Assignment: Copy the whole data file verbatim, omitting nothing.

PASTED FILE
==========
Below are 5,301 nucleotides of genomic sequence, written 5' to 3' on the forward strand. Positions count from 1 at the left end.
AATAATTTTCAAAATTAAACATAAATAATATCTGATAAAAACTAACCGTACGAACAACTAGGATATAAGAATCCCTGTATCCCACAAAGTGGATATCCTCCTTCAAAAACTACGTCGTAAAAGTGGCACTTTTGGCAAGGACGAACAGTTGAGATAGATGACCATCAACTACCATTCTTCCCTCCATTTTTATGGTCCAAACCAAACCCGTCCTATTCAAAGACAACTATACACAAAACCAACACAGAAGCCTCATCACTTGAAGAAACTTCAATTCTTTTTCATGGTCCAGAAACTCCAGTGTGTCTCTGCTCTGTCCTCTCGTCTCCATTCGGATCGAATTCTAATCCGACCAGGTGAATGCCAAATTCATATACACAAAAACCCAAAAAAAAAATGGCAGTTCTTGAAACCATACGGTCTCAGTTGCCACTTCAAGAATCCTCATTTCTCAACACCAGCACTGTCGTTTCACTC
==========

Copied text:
Below are 5,301 nucleotides of genomic sequence, written 5' to 3' on the forward strand. Positions count from 1 at the left end.
AATAATTTTCAAAATTAAACATAAATAATATCTGATAAAAACTAACCGTACGAACAACTAGGATATAAGAATCCCTGTATCCCACAAAGTGGATATCCTCCTTCAAAAACTACGTCGTAAAAGTGGCACTTTTGGCAAGGACGAACAGTTGAGATAGATGACCATCAACTACCATTCTTCCCTCCATTTTTATGGTCCAAACCAAACCCGTCCTATTCAAAGACAACTATACACAAAACCAACACAGAAGCCTCATCACTTGAAGAAACTTCAATTCTTTTTCATGGTCCAGAAACTCCAGTGTGTCTCTGCTCTGTCCTCTCGTCTCCATTCGGATCGAATTCTAATCCGACCAGGTGAATGCCAAATTCATATACACAAAAACCCAAAAAAAAAATGGCAGTTCTTGAAACCATACGGTCTCAGTTGCCACTTCAAGAATCCTCATTTCTCAACACCAGCACTGTCGTTTCACTC